Cairo Time (2010)
Directed by Ruba Nadda and starring Patricia Clarkson and Alexander Siddig in the leading roles, Cairo Time is a romantic drama involving issues of love, marriage, friendship, culture and cityscape. One of my favorite movies, an independent film not to be missed.
Directed by Swede Lukas Moodysson and starring Gael García Bernal, Michelle Williams, and Marife Necesito, Mammoth tackles globalization is an up-close-and-personal way, but not without controversy. But, isn’t that what art is supposed to do, challenge our world view? Perhaps not the most sympathetic leading characters, in any event, well-written and acted by all.
Directed by John Sayles, this story follows the trials of a union organizer and workers in their struggle for dignity and a better life with King Coal. This is one indie that captures a moment in time and the infamous Matewan Massacre of 1920. A cautionary tale then, even more so today. An independent that will stay with you long after the movie’s over.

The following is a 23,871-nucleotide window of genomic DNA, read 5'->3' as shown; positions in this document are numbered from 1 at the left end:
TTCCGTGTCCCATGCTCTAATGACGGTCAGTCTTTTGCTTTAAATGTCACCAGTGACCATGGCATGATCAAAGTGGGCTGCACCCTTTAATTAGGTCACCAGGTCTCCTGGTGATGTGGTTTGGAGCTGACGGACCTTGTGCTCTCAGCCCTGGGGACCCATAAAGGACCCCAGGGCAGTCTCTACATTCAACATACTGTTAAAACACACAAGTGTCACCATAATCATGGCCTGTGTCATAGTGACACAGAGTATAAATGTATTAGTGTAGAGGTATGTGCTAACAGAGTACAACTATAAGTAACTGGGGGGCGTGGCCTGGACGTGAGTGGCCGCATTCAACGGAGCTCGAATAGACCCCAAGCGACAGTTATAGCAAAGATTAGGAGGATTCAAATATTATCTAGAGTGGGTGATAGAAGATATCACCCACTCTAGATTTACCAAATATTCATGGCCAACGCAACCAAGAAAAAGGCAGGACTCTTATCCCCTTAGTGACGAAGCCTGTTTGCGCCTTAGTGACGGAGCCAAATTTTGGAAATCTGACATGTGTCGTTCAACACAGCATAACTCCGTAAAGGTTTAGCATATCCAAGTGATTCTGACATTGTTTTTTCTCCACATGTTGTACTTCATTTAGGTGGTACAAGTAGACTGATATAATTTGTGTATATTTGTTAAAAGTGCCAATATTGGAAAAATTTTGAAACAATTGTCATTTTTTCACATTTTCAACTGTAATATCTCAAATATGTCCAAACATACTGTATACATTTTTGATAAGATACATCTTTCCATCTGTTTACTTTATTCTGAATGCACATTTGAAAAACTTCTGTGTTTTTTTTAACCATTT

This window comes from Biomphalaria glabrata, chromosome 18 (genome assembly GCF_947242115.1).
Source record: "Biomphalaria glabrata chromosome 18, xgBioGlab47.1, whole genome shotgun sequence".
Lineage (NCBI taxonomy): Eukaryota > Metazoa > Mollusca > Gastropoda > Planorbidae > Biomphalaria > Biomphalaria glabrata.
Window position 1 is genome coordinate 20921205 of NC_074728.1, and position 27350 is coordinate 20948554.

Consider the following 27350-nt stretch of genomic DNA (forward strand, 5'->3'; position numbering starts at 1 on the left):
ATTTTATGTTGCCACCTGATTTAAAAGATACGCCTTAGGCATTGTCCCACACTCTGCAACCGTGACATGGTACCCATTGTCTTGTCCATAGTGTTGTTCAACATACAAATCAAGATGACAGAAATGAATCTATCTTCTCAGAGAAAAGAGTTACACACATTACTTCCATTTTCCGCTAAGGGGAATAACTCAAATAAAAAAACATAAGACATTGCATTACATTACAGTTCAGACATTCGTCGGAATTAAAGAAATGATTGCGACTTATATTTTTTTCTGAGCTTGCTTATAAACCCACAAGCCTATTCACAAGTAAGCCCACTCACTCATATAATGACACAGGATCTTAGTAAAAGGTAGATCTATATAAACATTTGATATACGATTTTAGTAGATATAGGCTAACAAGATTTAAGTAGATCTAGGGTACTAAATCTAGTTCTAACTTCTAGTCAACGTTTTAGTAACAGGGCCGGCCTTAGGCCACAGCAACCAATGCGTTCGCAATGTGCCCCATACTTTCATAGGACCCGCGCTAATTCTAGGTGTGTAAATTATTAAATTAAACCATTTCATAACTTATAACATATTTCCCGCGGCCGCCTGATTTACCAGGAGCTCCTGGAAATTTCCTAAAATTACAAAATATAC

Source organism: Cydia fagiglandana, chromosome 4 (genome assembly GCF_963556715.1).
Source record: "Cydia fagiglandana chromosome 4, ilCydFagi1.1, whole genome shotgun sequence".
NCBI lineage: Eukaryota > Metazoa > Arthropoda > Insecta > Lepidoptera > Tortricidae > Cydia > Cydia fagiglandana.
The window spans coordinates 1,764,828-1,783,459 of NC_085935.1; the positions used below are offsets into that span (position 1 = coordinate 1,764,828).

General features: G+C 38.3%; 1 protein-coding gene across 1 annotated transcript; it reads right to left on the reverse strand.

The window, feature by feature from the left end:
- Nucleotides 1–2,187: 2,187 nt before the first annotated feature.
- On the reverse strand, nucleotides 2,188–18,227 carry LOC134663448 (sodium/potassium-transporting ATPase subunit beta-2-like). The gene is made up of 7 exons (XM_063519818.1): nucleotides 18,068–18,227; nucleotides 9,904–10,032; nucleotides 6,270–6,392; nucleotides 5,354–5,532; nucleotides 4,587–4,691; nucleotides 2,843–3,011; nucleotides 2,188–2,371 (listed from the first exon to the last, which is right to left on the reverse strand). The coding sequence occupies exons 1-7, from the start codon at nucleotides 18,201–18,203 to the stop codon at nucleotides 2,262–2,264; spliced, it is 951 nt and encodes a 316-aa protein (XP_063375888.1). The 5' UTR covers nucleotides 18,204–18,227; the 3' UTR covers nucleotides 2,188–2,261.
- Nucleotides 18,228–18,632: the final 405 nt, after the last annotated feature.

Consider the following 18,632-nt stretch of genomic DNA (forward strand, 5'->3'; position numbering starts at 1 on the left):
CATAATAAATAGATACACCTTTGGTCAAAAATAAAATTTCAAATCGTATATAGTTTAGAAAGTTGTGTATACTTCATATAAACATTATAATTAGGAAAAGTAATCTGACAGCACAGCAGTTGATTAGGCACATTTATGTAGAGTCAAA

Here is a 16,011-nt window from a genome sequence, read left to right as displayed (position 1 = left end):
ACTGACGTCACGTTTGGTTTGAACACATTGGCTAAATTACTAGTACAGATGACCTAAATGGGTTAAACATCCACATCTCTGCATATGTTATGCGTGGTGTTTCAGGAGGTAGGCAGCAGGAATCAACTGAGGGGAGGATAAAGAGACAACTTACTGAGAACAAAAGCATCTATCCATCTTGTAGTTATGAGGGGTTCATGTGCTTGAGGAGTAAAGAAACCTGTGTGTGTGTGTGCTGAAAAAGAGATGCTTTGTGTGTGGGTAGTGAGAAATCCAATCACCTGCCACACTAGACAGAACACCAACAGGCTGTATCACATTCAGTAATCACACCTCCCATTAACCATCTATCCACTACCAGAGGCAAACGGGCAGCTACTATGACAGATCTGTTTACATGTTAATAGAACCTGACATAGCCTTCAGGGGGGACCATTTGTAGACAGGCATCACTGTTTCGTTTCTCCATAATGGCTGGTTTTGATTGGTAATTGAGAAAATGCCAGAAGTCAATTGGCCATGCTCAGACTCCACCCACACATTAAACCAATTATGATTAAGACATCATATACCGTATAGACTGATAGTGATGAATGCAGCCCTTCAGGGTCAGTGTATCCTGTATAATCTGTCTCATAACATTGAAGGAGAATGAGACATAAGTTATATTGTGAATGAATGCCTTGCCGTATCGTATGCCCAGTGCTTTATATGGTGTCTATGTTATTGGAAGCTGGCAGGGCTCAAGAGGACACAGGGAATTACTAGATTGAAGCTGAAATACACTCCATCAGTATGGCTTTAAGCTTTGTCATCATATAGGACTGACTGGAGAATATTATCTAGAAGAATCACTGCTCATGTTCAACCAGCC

Roger and Me (1989)
Way before his appearances on CNN and MSNBC, Michael Moore was a filmmaker and documentarian extraordinaire, especially evident in “Roger and Me,” the cautionary true story about the closure of an automobile plant in Flint, Michigan and the subsequent economic loss that followed. This indie was and remains his best work, truly insightful and provocative, one that told a story that would unfortunately be repeated across the United States as Corporate America busted unions, outsourced jobs and put the American Middle Class out to pasture. Sure, it’s snarky, but no one’s done it like Michael Moore and no one has since.
Independents to look for in the year ahead? Too many to count, but the buzz is getting louder for a few of this year’s Indies, like “The Grand Budapest Hotel” (2014), directed by Wes Anderson, “Like Father Like Son” (2014), directed by Hirokazu Kore-eda, and “Omar” (2014), directed by Hany Abu-Assad.
1001 Films Before You Die
Yahoo! Movies on Twitter
Hall, Phil (2009). The History of Independent Cinema. Bear Manor Media.